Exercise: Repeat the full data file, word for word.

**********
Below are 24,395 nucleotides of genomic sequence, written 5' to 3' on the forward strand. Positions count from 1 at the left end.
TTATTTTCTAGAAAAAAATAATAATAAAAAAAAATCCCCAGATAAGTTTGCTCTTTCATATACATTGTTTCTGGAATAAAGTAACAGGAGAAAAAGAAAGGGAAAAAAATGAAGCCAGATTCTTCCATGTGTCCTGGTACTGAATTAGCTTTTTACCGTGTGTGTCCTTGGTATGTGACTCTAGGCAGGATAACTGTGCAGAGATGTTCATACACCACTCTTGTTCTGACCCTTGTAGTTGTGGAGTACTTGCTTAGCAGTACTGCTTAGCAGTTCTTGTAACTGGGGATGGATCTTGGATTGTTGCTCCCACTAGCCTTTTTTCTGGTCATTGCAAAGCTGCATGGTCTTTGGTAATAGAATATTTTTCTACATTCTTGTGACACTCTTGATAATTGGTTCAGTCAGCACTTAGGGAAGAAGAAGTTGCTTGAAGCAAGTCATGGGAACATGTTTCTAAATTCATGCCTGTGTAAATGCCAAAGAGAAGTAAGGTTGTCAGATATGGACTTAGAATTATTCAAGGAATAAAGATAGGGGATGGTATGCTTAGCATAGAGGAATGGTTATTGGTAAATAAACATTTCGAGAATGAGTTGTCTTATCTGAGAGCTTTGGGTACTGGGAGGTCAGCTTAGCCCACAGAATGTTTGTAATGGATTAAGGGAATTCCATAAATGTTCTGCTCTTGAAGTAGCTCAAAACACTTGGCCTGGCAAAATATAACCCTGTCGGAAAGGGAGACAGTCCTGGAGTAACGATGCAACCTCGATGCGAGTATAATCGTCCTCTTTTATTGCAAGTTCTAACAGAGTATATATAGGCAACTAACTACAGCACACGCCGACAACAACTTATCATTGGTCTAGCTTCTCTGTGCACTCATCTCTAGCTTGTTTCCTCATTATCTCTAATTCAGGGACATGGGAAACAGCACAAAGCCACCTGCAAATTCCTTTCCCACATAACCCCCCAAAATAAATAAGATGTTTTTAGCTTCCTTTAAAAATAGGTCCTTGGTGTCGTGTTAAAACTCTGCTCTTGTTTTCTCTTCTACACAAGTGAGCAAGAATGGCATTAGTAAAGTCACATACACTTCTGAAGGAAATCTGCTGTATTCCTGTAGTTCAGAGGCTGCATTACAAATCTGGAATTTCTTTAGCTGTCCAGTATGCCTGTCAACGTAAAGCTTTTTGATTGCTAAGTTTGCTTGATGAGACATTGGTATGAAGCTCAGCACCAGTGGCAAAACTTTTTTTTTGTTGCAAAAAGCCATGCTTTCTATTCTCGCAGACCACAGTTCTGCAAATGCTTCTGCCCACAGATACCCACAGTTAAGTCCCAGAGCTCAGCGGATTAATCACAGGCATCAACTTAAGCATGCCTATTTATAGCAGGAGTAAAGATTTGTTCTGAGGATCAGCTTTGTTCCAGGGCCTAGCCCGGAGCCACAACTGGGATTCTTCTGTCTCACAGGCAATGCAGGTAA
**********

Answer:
Below are 24,395 nucleotides of genomic sequence, written 5' to 3' on the forward strand. Positions count from 1 at the left end.
TTATTTTCTAGAAAAAAATAATAATAAAAAAAAATCCCCAGATAAGTTTGCTCTTTCATATACATTGTTTCTGGAATAAAGTAACAGGAGAAAAAGAAAGGGAAAAAAATGAAGCCAGATTCTTCCATGTGTCCTGGTACTGAATTAGCTTTTTACCGTGTGTGTCCTTGGTATGTGACTCTAGGCAGGATAACTGTGCAGAGATGTTCATACACCACTCTTGTTCTGACCCTTGTAGTTGTGGAGTACTTGCTTAGCAGTACTGCTTAGCAGTTCTTGTAACTGGGGATGGATCTTGGATTGTTGCTCCCACTAGCCTTTTTTCTGGTCATTGCAAAGCTGCATGGTCTTTGGTAATAGAATATTTTTCTACATTCTTGTGACACTCTTGATAATTGGTTCAGTCAGCACTTAGGGAAGAAGAAGTTGCTTGAAGCAAGTCATGGGAACATGTTTCTAAATTCATGCCTGTGTAAATGCCAAAGAGAAGTAAGGTTGTCAGATATGGACTTAGAATTATTCAAGGAATAAAGATAGGGGATGGTATGCTTAGCATAGAGGAATGGTTATTGGTAAATAAACATTTCGAGAATGAGTTGTCTTATCTGAGAGCTTTGGGTACTGGGAGGTCAGCTTAGCCCACAGAATGTTTGTAATGGATTAAGGGAATTCCATAAATGTTCTGCTCTTGAAGTAGCTCAAAACACTTGGCCTGGCAAAATATAACCCTGTCGGAAAGGGAGACAGTCCTGGAGTAACGATGCAACCTCGATGCGAGTATAATCGTCCTCTTTTATTGCAAGTTCTAACAGAGTATATATAGGCAACTAACTACAGCACACGCCGACAACAACTTATCATTGGTCTAGCTTCTCTGTGCACTCATCTCTAGCTTGTTTCCTCATTATCTCTAATTCAGGGACATGGGAAACAGCACAAAGCCACCTGCAAATTCCTTTCCCACATAACCCCCCAAAATAAATAAGATGTTTTTAGCTTCCTTTAAAAATAGGTCCTTGGTGTCGTGTTAAAACTCTGCTCTTGTTTTCTCTTCTACACAAGTGAGCAAGAATGGCATTAGTAAAGTCACATACACTTCTGAAGGAAATCTGCTGTATTCCTGTAGTTCAGAGGCTGCATTACAAATCTGGAATTTCTTTAGCTGTCCAGTATGCCTGTCAACGTAAAGCTTTTTGATTGCTAAGTTTGCTTGATGAGACATTGGTATGAAGCTCAGCACCAGTGGCAAAACTTTTTTTTTGTTGCAAAAAGCCATGCTTTCTATTCTCGCAGACCACAGTTCTGCAAATGCTTCTGCCCACAGATACCCACAGTTAAGTCCCAGAGCTCAGCGGATTAATCACAGGCATCAACTTAAGCATGCCTATTTATAGCAGGAGTAAAGATTTGTTCTGAGGATCAGCTTTGTTCCAGGGCCTAGCCCGGAGCCACAACTGGGATTCTTCTGTCTCACAGGCAATGCAGGTAA